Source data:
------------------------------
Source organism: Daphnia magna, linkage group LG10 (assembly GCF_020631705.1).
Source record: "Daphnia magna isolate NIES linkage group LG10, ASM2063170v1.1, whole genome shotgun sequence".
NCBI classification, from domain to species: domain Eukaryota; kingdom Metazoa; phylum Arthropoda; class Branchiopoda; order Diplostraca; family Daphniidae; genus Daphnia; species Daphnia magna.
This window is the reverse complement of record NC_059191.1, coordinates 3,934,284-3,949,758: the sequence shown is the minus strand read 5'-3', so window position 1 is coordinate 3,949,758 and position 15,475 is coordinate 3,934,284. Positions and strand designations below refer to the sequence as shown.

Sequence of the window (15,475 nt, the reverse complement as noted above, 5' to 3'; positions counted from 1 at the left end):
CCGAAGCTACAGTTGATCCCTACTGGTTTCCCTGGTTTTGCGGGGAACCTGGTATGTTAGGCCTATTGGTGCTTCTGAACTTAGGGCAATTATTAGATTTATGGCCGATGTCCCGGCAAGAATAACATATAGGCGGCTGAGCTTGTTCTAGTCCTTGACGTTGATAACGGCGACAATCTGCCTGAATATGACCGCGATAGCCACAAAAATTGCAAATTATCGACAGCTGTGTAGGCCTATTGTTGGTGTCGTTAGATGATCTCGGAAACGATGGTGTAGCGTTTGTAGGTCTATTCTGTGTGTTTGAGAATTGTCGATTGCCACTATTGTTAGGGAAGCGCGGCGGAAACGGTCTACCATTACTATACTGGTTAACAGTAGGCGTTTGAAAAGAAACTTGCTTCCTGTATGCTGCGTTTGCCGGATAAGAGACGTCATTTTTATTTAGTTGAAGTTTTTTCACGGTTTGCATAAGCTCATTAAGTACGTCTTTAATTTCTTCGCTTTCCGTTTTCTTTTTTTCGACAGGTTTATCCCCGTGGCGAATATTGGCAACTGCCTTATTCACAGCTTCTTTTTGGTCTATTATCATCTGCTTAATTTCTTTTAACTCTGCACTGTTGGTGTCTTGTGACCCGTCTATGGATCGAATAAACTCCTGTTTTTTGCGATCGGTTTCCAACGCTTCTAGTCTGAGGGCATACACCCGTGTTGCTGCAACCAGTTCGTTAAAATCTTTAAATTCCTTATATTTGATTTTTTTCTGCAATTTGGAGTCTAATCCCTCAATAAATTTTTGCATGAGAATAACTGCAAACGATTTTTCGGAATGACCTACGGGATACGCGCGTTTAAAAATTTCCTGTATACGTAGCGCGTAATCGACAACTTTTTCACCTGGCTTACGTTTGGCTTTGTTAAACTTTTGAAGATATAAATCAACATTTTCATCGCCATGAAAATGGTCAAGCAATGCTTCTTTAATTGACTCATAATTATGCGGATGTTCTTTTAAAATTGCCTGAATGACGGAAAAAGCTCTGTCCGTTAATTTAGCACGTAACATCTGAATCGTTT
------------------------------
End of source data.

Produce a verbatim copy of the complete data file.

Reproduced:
Source organism: Daphnia magna, linkage group LG10 (assembly GCF_020631705.1).
Source record: "Daphnia magna isolate NIES linkage group LG10, ASM2063170v1.1, whole genome shotgun sequence".
NCBI classification, from domain to species: domain Eukaryota; kingdom Metazoa; phylum Arthropoda; class Branchiopoda; order Diplostraca; family Daphniidae; genus Daphnia; species Daphnia magna.
This window is the reverse complement of record NC_059191.1, coordinates 3,934,284-3,949,758: the sequence shown is the minus strand read 5'-3', so window position 1 is coordinate 3,949,758 and position 15,475 is coordinate 3,934,284. Positions and strand designations below refer to the sequence as shown.

Sequence of the window (15,475 nt, the reverse complement as noted above, 5' to 3'; positions counted from 1 at the left end):
CCGAAGCTACAGTTGATCCCTACTGGTTTCCCTGGTTTTGCGGGGAACCTGGTATGTTAGGCCTATTGGTGCTTCTGAACTTAGGGCAATTATTAGATTTATGGCCGATGTCCCGGCAAGAATAACATATAGGCGGCTGAGCTTGTTCTAGTCCTTGACGTTGATAACGGCGACAATCTGCCTGAATATGACCGCGATAGCCACAAAAATTGCAAATTATCGACAGCTGTGTAGGCCTATTGTTGGTGTCGTTAGATGATCTCGGAAACGATGGTGTAGCGTTTGTAGGTCTATTCTGTGTGTTTGAGAATTGTCGATTGCCACTATTGTTAGGGAAGCGCGGCGGAAACGGTCTACCATTACTATACTGGTTAACAGTAGGCGTTTGAAAAGAAACTTGCTTCCTGTATGCTGCGTTTGCCGGATAAGAGACGTCATTTTTATTTAGTTGAAGTTTTTTCACGGTTTGCATAAGCTCATTAAGTACGTCTTTAATTTCTTCGCTTTCCGTTTTCTTTTTTTCGACAGGTTTATCCCCGTGGCGAATATTGGCAACTGCCTTATTCACAGCTTCTTTTTGGTCTATTATCATCTGCTTAATTTCTTTTAACTCTGCACTGTTGGTGTCTTGTGACCCGTCTATGGATCGAATAAACTCCTGTTTTTTGCGATCGGTTTCCAACGCTTCTAGTCTGAGGGCATACACCCGTGTTGCTGCAACCAGTTCGTTAAAATCTTTAAATTCCTTATATTTGATTTTTTTCTGCAATTTGGAGTCTAATCCCTCAATAAATTTTTGCATGAGAATAACTGCAAACGATTTTTCGGAATGACCTACGGGATACGCGCGTTTAAAAATTTCCTGTATACGTAGCGCGTAATCGACAACTTTTTCACCTGGCTTACGTTTGGCTTTGTTAAACTTTTGAAGATATAAATCAACATTTTCATCGCCATGAAAATGGTCAAGCAATGCTTCTTTAATTGACTCATAATTATGCGGATGTTCTTTTAAAATTGCCTGAATGACGGAAAAAGCTCTGTCCGTTAATTTAGCACGTAACATCTGAATCGTTT